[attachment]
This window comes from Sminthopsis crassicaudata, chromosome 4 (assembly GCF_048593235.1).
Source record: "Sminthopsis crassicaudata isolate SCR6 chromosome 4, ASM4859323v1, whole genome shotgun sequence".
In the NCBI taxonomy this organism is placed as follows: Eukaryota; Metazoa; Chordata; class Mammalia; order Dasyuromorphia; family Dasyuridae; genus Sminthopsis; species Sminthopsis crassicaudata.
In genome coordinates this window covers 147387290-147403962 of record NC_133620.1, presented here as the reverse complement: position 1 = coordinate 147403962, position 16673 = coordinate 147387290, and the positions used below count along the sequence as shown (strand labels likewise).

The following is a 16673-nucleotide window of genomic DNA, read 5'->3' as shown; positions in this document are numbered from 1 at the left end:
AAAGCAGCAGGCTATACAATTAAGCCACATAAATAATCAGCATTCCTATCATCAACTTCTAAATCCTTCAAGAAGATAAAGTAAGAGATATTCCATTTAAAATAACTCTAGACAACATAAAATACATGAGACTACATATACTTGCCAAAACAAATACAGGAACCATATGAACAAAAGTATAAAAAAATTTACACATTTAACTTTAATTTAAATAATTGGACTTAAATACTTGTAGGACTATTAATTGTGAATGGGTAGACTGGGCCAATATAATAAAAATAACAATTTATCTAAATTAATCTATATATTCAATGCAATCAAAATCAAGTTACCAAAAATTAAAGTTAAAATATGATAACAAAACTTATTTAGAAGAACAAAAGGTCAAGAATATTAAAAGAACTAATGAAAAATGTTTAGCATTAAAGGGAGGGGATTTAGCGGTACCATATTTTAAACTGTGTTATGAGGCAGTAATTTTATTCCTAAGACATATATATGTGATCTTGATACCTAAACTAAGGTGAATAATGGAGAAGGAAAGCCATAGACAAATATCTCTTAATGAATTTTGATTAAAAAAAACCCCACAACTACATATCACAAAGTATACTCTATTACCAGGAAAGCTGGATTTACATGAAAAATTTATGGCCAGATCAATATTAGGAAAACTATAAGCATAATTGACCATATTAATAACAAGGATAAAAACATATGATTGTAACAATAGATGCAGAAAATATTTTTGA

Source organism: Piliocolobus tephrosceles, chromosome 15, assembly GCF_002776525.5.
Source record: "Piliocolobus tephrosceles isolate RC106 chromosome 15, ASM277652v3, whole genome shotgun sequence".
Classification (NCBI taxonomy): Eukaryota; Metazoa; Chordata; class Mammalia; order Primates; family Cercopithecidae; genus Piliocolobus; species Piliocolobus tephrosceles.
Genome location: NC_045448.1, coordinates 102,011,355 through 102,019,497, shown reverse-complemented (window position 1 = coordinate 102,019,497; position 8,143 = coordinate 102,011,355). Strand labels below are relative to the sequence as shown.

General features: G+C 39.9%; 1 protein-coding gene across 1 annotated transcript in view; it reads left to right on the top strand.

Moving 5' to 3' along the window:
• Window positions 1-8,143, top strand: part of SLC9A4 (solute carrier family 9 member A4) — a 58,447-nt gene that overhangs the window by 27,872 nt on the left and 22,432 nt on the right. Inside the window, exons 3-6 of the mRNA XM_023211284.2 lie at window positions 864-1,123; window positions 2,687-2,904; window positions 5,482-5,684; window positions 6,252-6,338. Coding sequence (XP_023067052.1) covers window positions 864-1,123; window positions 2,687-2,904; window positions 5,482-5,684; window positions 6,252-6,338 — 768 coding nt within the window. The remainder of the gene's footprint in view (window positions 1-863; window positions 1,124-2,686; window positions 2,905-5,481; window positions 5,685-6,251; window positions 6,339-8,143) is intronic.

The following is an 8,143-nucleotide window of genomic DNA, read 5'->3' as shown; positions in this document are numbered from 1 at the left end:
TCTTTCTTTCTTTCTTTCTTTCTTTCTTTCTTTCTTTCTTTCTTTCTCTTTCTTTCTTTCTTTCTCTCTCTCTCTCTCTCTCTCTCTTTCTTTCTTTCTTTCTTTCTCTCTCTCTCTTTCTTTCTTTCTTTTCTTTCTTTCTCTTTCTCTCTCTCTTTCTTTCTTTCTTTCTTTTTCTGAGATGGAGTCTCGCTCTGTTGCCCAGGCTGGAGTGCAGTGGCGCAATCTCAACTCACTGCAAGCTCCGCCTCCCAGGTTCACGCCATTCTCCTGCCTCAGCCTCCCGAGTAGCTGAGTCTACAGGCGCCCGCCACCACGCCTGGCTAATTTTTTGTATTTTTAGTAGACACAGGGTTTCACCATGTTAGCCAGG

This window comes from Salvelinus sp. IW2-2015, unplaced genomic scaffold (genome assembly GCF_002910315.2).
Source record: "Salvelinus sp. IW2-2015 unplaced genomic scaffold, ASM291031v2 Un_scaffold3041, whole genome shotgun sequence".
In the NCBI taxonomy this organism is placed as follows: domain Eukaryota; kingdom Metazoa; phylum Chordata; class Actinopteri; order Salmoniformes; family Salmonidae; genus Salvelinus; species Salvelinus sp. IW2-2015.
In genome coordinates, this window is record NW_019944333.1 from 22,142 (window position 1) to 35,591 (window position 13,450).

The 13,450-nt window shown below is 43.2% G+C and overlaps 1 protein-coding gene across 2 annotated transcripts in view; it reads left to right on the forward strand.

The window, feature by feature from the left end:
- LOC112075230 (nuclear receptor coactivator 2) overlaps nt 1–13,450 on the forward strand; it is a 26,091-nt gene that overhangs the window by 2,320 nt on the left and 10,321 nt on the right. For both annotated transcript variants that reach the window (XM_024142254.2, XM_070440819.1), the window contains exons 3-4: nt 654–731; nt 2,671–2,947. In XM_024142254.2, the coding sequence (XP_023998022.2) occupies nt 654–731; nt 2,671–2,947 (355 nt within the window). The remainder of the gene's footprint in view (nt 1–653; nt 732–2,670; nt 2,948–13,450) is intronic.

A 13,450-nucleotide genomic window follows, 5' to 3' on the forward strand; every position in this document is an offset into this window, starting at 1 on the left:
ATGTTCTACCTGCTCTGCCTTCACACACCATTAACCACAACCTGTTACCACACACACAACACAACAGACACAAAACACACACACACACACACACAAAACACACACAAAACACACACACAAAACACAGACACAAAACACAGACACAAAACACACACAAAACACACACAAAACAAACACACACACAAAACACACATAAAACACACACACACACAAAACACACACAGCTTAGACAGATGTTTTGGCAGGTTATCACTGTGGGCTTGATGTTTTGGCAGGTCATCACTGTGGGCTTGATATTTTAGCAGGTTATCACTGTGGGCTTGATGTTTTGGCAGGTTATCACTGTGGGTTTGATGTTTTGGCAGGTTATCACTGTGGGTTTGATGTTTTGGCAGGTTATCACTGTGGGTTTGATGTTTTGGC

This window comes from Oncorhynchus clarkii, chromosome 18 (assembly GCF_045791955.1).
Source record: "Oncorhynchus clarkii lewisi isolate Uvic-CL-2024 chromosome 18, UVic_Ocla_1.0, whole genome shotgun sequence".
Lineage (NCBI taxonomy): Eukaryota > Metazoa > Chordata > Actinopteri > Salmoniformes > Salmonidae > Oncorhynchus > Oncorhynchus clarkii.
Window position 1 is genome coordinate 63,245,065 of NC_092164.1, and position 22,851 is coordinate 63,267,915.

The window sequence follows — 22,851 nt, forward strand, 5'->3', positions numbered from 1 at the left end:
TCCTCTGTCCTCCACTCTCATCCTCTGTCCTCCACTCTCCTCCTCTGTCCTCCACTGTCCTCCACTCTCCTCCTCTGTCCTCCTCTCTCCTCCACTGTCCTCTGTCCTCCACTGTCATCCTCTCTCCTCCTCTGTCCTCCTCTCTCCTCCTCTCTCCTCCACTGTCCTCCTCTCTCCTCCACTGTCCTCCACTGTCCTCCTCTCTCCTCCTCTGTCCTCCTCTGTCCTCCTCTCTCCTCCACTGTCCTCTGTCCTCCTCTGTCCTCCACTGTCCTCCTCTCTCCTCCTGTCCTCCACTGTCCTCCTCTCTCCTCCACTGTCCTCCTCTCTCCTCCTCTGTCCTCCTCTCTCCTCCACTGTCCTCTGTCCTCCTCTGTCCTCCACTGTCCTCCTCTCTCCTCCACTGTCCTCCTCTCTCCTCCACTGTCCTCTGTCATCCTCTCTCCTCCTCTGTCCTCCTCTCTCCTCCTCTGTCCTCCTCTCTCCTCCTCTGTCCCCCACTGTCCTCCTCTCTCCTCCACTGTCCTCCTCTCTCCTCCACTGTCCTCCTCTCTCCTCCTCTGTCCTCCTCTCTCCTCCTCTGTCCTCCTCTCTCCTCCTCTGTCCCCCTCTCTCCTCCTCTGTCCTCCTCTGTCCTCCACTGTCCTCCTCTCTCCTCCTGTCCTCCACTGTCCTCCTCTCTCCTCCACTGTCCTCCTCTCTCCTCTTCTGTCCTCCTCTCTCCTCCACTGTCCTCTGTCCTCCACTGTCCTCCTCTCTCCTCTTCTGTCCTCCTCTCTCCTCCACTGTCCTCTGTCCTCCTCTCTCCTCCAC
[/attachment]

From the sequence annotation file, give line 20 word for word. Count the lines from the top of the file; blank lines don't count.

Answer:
The 13,450-nt window shown below is 43.2% G+C and overlaps 1 protein-coding gene across 2 annotated transcripts in view; it reads left to right on the forward strand.